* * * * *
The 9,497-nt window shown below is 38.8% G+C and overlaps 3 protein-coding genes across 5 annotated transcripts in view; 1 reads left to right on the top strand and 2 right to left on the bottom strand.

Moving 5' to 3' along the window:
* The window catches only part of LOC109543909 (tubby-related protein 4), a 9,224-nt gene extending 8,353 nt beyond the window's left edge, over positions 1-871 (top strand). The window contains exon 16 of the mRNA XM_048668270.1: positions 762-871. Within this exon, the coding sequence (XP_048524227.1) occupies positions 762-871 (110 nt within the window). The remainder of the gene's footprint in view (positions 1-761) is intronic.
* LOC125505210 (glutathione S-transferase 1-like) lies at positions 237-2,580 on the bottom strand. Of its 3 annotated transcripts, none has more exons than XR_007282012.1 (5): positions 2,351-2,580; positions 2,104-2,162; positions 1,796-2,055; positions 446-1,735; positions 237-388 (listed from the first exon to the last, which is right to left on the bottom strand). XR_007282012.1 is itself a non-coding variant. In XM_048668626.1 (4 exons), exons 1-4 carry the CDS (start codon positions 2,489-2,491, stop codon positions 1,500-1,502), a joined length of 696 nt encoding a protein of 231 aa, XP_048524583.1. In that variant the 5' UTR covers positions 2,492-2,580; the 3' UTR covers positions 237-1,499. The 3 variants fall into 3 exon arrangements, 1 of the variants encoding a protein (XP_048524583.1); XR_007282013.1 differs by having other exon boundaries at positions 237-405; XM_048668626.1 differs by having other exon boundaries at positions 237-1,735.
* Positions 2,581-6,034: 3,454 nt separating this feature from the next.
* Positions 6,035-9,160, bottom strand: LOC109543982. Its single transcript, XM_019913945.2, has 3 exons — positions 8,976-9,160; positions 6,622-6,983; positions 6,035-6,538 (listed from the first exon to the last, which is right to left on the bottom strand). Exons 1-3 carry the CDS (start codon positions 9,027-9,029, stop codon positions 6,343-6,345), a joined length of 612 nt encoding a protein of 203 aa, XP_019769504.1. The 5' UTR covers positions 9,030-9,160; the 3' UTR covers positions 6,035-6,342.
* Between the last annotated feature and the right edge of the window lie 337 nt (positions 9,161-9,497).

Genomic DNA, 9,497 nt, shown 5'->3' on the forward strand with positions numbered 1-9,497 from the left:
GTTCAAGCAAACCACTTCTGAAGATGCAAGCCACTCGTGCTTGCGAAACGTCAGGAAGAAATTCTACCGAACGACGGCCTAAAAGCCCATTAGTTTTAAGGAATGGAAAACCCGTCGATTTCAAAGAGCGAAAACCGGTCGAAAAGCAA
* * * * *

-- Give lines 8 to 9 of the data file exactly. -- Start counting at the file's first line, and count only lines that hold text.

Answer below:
Genomic DNA, 9,497 nt, shown 5'->3' on the forward strand with positions numbered 1-9,497 from the left:
GTTCAAGCAAACCACTTCTGAAGATGCAAGCCACTCGTGCTTGCGAAACGTCAGGAAGAAATTCTACCGAACGACGGCCTAAAAGCCCATTAGTTTTAAGGAATGGAAAACCCGTCGATTTCAAAGAGCGAAAACCGGTCGAAAAGCAA